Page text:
The Rastafarian faith was born in Jamaica in the 1930s.  It takes its name from the Emperor Haile Selassie 1 of Ethiopia (who reigned from 1930 to 1974), who before his coronation went by the name Ras Tafari.  Ras is a title, roughly equivalent to "Duke", and Tafari was his given name, meaning "one who is respected or feared".  His dynasty traced its ancestry to King Solomon and the Queen of Sheba and saw themselves as the direct heirs to Solomon's throne.  The Rastafarians hold that the Emperor is the Messiah and Son of God, the second advent of Jesus.

This means the language and stories of the Bible are re-purposed as a tale and promise of liberation for exiled Africans everywhere.  The coming of the Emperor/Messiah is a sign to strive for freedom and work towards their return to "Zion" (understood as Ethiopia or more broadly as Africa) from their captivity in "Babylon" which is interpreted as the corrupt and oppressive regimes of Europe and America.  This journey can be understood literally as a physical return home, or spiritually as a personal and social transformation wherever they are.

The faith is highly eclectic, drawing on Christianity and on writers of African consciousness such as Marcus Garvey and the "Holy Piby", an alternative Bible written by Robert Athyl Roberts in the 1920s as the basis for an Afro-centric religion.  It started to take its current form with Haile Selassie's coronation in 1930, when a number of Jamaican preachers started teaching that he was the returned Messiah.

Haile Selassie himself was an Ethiopian Orthodox Christian and made no claims to divinity.  On the other hand he didn't go to any great lengths to discourage the movement which revered him.  When he visited Jamaica in 1966 he was greeted by over 100,000 devoted followers.  He granted audience to their leaders, to whom he gave gold medals, and ensured that senior Rastafari were part of any official party that greeted him as he toured the country.  A master of diplomacy, he didn't outright refuse to entertain their mass emigration to Ethiopia, but gently suggested that they should first devote themselves to the task of liberating Jamaica.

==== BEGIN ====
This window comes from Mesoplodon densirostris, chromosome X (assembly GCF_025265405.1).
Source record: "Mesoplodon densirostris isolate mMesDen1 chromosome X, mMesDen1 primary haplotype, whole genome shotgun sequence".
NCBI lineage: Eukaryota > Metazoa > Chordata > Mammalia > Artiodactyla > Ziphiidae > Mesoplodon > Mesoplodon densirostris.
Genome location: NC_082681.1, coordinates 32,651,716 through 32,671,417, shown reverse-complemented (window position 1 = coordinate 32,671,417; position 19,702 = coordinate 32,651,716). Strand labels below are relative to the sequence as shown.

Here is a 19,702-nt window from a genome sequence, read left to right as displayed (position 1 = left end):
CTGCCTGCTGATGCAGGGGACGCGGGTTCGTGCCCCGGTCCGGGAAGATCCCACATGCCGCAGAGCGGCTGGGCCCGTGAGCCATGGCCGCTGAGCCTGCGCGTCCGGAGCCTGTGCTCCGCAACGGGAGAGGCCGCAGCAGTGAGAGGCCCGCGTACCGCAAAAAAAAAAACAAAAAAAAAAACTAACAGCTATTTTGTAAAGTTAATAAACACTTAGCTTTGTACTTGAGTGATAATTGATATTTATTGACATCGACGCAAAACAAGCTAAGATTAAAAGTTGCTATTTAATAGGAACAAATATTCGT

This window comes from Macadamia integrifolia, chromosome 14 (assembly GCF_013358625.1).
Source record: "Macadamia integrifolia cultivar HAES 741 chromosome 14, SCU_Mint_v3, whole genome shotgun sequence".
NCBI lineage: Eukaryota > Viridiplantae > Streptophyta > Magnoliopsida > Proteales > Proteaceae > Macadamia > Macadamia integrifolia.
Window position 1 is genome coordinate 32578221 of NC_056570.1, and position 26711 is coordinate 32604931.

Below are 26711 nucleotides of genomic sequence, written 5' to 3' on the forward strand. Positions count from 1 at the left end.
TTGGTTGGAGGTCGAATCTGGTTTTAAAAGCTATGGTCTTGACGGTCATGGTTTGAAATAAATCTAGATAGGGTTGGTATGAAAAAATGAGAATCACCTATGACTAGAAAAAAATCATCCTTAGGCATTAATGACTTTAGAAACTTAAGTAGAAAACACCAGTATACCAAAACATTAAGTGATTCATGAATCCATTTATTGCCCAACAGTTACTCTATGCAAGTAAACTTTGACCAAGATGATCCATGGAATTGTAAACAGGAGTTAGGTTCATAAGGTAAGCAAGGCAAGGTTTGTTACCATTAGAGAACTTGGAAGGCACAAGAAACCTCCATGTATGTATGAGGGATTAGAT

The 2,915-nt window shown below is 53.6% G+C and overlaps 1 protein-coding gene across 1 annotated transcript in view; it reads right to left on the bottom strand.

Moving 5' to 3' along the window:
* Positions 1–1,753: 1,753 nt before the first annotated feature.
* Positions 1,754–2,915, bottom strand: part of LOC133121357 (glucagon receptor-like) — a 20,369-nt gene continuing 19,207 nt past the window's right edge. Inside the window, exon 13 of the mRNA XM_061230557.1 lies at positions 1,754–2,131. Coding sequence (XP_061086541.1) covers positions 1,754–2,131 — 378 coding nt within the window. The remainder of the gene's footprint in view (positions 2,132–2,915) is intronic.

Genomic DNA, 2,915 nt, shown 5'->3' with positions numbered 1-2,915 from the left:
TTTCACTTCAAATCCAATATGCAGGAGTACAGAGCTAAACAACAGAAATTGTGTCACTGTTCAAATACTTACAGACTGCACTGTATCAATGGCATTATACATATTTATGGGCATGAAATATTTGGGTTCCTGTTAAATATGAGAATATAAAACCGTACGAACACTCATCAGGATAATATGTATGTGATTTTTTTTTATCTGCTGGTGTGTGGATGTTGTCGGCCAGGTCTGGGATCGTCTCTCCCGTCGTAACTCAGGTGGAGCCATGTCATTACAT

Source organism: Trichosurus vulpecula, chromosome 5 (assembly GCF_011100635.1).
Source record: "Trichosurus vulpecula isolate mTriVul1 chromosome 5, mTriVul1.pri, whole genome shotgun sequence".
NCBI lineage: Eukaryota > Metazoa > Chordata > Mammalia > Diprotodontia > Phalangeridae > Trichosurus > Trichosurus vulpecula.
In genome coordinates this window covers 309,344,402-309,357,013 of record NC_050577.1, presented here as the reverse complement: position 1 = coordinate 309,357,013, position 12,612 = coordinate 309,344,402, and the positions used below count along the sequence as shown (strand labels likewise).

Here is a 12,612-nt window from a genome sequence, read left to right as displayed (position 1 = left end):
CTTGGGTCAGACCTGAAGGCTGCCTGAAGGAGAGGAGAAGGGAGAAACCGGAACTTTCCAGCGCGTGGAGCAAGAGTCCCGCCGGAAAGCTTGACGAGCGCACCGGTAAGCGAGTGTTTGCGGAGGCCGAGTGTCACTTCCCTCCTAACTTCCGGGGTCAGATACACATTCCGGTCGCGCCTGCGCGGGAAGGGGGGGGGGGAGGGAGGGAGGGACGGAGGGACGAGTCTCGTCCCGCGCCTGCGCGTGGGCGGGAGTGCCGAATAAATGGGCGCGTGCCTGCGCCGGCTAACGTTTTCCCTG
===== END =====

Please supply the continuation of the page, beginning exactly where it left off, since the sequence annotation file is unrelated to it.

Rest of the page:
His death in 1975 following his deposition in a military coup did present a serious problem to the Rastafari.  Some still maintain that he didn't die, and that he is in hiding in a monastery from where he will return to reclaim his throne.  Others suggest that there is a further advent still to come.

Described in this way it sounds odd to Westerners like myself, but I suspect that this is because we are not descendants of African slaves. Rasta provides a spiritual basis for a form of African consciousness, a source of pride in their culture and identity, a framework within which to understand their current poverty and oppression, and a hope and goal for liberation and equality.  Its power is shown in the fact that it has as many as a million followers worldwide, not as a result of highly organised and well funded proselytisation but through grass-roots activism via a highly non-hierarchical and unstructured "church".

Rita Marley was among the 100,000 who greeted the Emperor in 1966 and her faith was confirmed by seeing stigmata on his hands.  She introduced her musician husband Bob to the faith and he became one of its most prominent activists and spokespeople. spreading the word through his infectious and joyful music and his social and political activism.

'Redemption Song' was written sometime in 1979 and recorded on Bob Marley and the Wailers' 1980 album Uprising.  It has become a much-covered standard for musicians of African descent and it provides an eloquent testimony to the power of Rasta and the poverty of the Christianity experienced by Marley and his contemporaries.

Rastafari are in the habit of saying "I and I" in place of "you and I", emphasising the unity of all people and the idea that if you suffer, I suffer, if you rejoice I rejoice with you.  Hence, at the beginning of the first verse he is identifying himself with his ancestors who were stolen from their homelands, sold to slave traders and brought to Jamaica to work the plantations of wealthy Europeans.  Despite this, God is still with him/them, making them strong and enabling them to survive.

The beginning of the second verse is drawn from a speech by Marcus Garvey.  Its import is that while their bodies had been freed from slavery, Jamaicans still needed to free their minds from the ways of thinking inculcated by their masters.  Only then would they be truly free to chart their own course.  Marley clearly believes that the time for this liberation has come and nothing can stop it, not even nuclear warfare or the slaughter of prophets.  The entire body of Marley's work is a joyous testament to this liberation and this hope.

The sting for practitioners of Christian music, and for Christians generally, is in the chorus.

Won't you help to sing
These songs of freedom? 
'Cause all I ever have, 
Redemption songs.

Because when "I" was being enslaved and oppressed, where were the Christians?  They were not singing songs of freedom, they were singing redemption songs, encouraging the oppressed to accept their oppression now and hope for freedom in the next life.  In the process they were providing comfort to the oppressors of Babylon, either actively supporting them or looking away while they abused "I".

No wonder they had to re-purpose and re-create the faith to find what they needed.  None but ourselves can free our minds, and Christianity was keeping "us" in chains.  It's sad because I'm convinced Jesus did not mean it to be that way.  This is what he did in his first public sermon in his home town of Nazareth.

He unrolled the scroll and found the place where it was written: